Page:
There comes a time in the life cycle of agriculture property when it has become fragmented or family asset management has become distant enough that thoughtful owners recognize something needs to change. All too often owners of “family ground” decide, in frustration, that it is easier to potentially split cash than land ownership and so the farm/ranch is put up for sale. This doesn’t have to be the case.
All across the country there are licensed professionals who specialize in the long-term management of farm and/or ranch properties for the benefit of the absentee owner. These are folks who dedicate their careers to the sound stewardship and management of land for families who have had the benefit of owning agricultural assets.
Let’s consider three questions you should ask yourself when considering if professional farmland management is the right option for you:
WHY SHOULD I HIRE A FARMLAND MANAGER?
The cycle of farmland ownership and management often starts with a farm family who spent their lives working the land. Over the course of time, the land is paid off and circumstance has caused most—if not all—of the family members to go “to town” for employment and the farm is rented to a neighbor. The neighbor almost always does a great job and helps keep the land productive. However, time is passing for all parties and there eventually comes a time when change is needed to ensure the farmland remains productive, and in the family, into the future.
One main reason to hire a farmland manager is to bring stability through the process of transition and change on the farmland as well as within the ownership family (incident to capital needs, portfolio management, death, etc.). There is much at stake when change occurs and having an individual or company that works daily with agriculture and looks out for the best interests of the land is critical.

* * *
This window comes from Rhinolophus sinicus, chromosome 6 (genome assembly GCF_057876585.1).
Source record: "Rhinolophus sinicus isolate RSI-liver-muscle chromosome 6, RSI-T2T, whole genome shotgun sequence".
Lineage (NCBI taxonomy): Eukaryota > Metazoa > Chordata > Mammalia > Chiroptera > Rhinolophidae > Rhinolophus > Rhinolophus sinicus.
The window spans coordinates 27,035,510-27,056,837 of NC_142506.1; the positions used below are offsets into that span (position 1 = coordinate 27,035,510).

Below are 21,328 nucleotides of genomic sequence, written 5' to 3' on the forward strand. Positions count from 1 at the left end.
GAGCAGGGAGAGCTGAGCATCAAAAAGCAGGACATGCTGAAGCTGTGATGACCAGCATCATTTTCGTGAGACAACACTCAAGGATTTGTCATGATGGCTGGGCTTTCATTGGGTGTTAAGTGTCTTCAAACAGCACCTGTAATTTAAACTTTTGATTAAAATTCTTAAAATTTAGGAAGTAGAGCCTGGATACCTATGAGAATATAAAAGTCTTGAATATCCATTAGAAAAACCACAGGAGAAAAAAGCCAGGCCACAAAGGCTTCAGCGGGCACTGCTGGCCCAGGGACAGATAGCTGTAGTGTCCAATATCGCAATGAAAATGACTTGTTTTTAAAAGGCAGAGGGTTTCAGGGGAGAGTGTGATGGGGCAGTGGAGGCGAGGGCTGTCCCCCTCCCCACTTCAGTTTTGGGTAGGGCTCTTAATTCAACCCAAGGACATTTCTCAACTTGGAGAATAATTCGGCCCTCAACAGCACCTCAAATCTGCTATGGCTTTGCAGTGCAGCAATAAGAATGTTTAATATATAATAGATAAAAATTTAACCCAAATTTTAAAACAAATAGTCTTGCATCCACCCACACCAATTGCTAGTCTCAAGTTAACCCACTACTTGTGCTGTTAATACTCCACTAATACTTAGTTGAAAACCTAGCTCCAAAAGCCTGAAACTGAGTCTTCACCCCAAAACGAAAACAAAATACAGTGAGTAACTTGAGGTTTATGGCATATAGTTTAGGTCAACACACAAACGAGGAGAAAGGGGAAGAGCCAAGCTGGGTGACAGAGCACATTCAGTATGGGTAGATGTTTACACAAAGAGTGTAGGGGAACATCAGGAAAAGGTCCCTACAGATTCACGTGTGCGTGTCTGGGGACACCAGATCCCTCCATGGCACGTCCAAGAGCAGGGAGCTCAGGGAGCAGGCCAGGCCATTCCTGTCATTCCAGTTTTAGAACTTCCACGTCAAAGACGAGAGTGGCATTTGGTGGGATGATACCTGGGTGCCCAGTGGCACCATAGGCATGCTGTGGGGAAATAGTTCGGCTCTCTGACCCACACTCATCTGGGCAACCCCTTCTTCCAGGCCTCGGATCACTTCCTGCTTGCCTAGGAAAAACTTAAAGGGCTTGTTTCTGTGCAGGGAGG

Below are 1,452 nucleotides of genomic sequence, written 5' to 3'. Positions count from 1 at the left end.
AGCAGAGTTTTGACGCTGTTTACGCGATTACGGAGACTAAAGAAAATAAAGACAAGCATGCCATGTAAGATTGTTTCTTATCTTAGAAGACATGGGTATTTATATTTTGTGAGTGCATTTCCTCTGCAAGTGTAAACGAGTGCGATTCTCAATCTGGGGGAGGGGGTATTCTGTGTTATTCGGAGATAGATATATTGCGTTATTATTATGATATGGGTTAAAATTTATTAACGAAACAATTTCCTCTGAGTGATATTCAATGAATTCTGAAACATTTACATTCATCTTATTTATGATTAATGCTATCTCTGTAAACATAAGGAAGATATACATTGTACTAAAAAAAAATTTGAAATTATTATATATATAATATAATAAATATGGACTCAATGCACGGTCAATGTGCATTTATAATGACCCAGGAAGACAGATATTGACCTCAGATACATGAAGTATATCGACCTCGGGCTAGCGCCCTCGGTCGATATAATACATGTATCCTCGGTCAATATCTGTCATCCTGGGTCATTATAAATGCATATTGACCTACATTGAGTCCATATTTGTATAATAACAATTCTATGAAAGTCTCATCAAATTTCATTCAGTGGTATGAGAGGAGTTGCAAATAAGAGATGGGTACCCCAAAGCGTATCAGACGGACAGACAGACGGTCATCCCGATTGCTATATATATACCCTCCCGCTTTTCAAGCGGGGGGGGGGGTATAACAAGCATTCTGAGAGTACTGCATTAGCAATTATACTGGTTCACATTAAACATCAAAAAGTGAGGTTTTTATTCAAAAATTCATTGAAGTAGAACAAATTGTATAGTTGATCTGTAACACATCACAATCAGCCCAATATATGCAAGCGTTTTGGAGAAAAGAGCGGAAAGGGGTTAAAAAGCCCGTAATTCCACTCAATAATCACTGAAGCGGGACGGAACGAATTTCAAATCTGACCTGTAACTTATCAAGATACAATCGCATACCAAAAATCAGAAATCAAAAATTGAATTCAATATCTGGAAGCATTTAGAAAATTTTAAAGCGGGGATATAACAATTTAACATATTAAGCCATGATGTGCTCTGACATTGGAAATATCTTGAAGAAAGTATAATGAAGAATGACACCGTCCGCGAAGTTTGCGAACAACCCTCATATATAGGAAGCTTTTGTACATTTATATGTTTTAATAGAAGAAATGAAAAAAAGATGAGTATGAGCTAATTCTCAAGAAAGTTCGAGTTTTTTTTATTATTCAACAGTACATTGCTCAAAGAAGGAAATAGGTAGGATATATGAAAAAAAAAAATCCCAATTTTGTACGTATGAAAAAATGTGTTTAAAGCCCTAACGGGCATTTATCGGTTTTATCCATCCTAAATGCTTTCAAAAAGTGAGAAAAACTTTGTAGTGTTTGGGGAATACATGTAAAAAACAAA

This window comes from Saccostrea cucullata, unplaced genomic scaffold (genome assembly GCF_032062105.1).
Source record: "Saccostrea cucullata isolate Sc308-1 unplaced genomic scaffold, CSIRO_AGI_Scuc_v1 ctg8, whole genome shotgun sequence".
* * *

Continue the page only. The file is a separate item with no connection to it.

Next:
Another important reason to consider having a farmland manager involved is the neutrality and unbiased direction that they bring. This will aid the ownership in the reduction of emotional and decision making risk that is common with generational assets that are owned between multiple family members. We call this risk “family dynamics,” which is often present with family farmland ownership. Having a trusted advisor at your side to help make common decisions to protect the asset will ensure that the land continues to provide as was intended from the beginning.
IS IT THE RIGHT TIME?
When considering how best to manage an agriculture asset, one of the most important questions may be “is it the right time” to get professional help? We have heard the old saying, “timing is everything,” so ask yourself the following questions:
How is my communication with the farmland tenant?
Do I receive sufficient information about the crop production?
How comfortable am I marketing the production (crop/share lease)?
What is the current value of the land compared to the market cash rent?
Is our ownership group able to make a decision together or has it become too fragmented?
Who will lead the ownership group in the future?
Who can be trusted to help ensure the land is productive?
These questions, and more, can offer the ownership an opportunity to introspectively consider the chance to sit down with a farmland manager and determine if the time is right for additional management help on the farm and/or ranch.